Just as a piece of modern art can at first seem deceptively simple, so the premise of Yasmina Reza’s Art, at first blush, appears remarkably lean: Three longtime friends debate the purchase by one of a hugely expensive painting.
But just as the colors and juxtapositions of a Rothko may take on new and deeper meanings the longer we contemplate the canvas (and perhaps, more arguably, consider the work within its intellectual and chronological context), the more we also learn about Reza’s triangle as the veneers and fictions of the friendships begin to fall away. As the men look at themselves anew and the great big painting comes and goes before us, Reza seems to ask “Do you know what art is?” as well as ”Do you know who you are?”
Still, even as she raises her questions and ruthlessly works loose the facades of these three men, Reza never fails to see the humor in the human endeavor. As the friends become increasingly fractious and, eventually, unhinged, they still deliver their one-liners and rueful glances. For although there are a few piquant moments here, this is theater at a cooler temperature; the kind that lets you keep your emotional distance even as your intellect engages.
Director Matthew Gardiner gives Signature’s production, kept small and intimate, the kind of spirited pacing such a cerebral romp requires. Even so, there is a tendency at times to inflate the proceedings. Though such emphasis would be necessary in a larger venue, in the cozy space of Signature’s Ark it sometimes gilds the lily. This won’t dampen the guffaws of those used to everything writ large, as it is so often nowadays, but for those who prefer a little restraint, expect a few squirms.
Of course, with a cast of three confined to a set consisting of a modestly sized living room (which cleverly alternates between two of the men’s apartments via a change the wall art alone), the effectiveness of the players is paramount. Capturing his not-quite-as-confident-as-he-seems cynic with flair and flavor is a superb Mitchell Hebert as Marc.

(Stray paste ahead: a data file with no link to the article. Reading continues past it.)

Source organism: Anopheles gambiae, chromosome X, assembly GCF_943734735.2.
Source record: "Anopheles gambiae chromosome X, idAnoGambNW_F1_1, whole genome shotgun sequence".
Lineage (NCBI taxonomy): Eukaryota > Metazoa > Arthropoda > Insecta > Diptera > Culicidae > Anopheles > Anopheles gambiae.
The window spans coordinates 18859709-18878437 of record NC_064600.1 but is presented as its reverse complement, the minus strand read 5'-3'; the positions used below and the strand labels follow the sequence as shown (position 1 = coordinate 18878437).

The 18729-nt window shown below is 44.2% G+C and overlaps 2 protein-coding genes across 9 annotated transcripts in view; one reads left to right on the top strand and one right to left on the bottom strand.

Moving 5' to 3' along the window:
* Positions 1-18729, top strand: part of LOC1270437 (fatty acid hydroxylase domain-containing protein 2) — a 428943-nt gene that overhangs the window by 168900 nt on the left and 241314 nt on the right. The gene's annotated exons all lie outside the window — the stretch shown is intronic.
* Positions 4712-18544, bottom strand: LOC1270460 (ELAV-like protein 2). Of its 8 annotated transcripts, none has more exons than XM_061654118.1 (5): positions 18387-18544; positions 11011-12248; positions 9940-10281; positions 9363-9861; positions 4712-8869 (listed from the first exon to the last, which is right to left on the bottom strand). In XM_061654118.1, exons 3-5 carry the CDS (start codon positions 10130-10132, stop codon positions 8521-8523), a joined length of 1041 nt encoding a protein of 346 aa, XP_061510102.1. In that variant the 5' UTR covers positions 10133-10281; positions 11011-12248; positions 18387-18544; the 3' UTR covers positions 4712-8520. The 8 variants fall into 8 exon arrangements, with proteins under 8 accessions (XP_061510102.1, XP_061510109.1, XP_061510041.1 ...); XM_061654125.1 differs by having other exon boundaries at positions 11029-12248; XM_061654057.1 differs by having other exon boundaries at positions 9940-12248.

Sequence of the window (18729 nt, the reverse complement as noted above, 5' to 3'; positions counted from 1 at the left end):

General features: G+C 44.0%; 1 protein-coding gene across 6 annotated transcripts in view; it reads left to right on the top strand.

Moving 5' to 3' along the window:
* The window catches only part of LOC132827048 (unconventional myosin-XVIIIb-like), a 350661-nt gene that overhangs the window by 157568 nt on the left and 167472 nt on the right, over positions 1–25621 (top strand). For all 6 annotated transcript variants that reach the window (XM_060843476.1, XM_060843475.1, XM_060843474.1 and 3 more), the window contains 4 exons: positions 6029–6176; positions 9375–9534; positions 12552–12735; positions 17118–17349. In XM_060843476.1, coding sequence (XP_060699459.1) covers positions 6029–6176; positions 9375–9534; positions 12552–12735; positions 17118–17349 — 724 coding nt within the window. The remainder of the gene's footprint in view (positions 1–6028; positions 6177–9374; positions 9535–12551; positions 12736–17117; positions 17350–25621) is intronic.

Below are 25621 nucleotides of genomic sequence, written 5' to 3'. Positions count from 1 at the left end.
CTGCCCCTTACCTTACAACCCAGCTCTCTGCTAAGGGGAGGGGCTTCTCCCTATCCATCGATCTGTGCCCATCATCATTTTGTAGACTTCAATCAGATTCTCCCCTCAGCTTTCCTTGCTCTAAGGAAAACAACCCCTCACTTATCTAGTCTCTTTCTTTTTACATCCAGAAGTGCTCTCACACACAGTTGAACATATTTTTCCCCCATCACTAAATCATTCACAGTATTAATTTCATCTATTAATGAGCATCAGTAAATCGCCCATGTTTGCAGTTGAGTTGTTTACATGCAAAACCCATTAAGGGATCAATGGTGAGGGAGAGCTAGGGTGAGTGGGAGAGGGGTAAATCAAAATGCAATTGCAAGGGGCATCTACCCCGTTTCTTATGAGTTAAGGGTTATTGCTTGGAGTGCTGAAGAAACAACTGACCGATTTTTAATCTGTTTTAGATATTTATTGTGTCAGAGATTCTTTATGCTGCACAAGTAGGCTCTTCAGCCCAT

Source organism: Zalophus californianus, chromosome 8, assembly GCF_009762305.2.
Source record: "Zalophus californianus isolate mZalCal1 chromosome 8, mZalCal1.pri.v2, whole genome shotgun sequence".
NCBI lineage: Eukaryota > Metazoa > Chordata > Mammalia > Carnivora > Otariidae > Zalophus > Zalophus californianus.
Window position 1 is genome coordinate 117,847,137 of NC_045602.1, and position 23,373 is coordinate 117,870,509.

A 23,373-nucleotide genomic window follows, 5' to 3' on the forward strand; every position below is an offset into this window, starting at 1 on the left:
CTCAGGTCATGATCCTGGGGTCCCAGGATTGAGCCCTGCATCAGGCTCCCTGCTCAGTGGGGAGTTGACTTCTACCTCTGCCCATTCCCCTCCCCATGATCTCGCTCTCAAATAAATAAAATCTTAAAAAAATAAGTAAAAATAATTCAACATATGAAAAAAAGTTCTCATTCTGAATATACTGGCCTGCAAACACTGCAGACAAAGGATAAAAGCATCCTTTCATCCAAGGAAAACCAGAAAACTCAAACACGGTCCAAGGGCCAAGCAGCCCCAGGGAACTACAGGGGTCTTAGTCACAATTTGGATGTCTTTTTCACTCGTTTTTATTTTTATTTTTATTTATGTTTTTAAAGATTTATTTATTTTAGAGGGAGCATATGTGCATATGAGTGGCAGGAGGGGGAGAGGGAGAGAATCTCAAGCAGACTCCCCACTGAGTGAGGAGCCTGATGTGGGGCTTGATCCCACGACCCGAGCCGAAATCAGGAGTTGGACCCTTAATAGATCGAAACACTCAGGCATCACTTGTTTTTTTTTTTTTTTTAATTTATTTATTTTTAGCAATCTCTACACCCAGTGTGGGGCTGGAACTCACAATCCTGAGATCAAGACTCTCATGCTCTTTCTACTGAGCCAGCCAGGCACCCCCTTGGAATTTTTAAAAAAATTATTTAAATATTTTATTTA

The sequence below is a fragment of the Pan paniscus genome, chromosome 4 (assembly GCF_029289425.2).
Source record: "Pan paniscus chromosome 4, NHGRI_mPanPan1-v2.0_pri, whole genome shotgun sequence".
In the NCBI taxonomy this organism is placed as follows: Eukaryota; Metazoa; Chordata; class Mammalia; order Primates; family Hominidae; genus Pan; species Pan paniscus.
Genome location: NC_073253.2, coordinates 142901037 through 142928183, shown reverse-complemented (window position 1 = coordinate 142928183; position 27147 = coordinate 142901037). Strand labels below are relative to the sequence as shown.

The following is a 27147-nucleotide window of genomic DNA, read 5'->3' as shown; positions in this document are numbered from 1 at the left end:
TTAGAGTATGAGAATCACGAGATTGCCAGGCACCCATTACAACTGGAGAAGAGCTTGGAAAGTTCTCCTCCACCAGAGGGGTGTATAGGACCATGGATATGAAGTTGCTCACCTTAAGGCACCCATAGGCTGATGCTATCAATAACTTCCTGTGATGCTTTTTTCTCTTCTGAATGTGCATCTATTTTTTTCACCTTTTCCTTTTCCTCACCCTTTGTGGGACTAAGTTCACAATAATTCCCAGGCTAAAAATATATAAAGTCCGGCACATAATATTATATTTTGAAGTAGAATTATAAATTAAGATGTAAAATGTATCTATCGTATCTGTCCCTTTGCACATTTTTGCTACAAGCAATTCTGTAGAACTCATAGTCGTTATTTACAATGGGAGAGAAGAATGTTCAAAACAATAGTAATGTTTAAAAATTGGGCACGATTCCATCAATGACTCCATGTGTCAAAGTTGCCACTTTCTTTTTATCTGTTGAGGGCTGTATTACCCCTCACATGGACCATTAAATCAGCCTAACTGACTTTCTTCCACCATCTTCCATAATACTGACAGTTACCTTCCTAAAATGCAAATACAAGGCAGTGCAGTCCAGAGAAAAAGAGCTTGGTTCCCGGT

Naturally understated, despite some of the “louder” moments, Marc, something like the sophisticated uncle we’d all like to have, is credible, richly colored and a pleasure to watch. In fact, Marc is so lifelike, so believable, he puts into question Reza’s need to steal his cool. With such a nicely drawn character, does Reza really need to reduce him the way she does all her characters? Indeed, it might have been more interesting, if less symmetrical, to leave Marc at peace with his failings and his insecurities. Many sophisticated uncles are.
Coming a close second is John Lescault as Serge, the well-heeled doctor in the trio who buys the art that causes all the tumult. Serge is presented as possibly not knowing what he is doing when he spends a huge sum on a thoroughly modern concept piece, but Lescault keeps it interesting by giving his man a cool demeanor (at least most of the time) that suggests he may know more than he lets on. Lescault is also possessed of a very dry delivery that makes him perfect for Reza’s whipsaws. Still, watching Hebert and Lescault, you can’t help but imagine the fun to be had with these two going at each other like over-educated pile-drivers.
The only character truly allowed a rant is the odd man out — the bumbling, less-than-successful Yvan, who, it turns out, has viewed himself as the trio’s clown. Although Michael Russotto gives a fabulous energy to Yvan’s rant, when not called on for such extremes, he tends towards the self-conscious, never quite embodying his character as convincingly as the others. Even though Yvan is in ways the most challenging character to play — part buffoon, part canny go-between — you feel that less would have been more.
Still, as a trio, there is plenty of rapport, comic timing and a pleasurable sense that everyone is in on Reza’s joke and her more earnest wavelengths. For those who love and defend art as much as they enjoy a bit of irreverent ribbing, Art is an evening of provocative fun.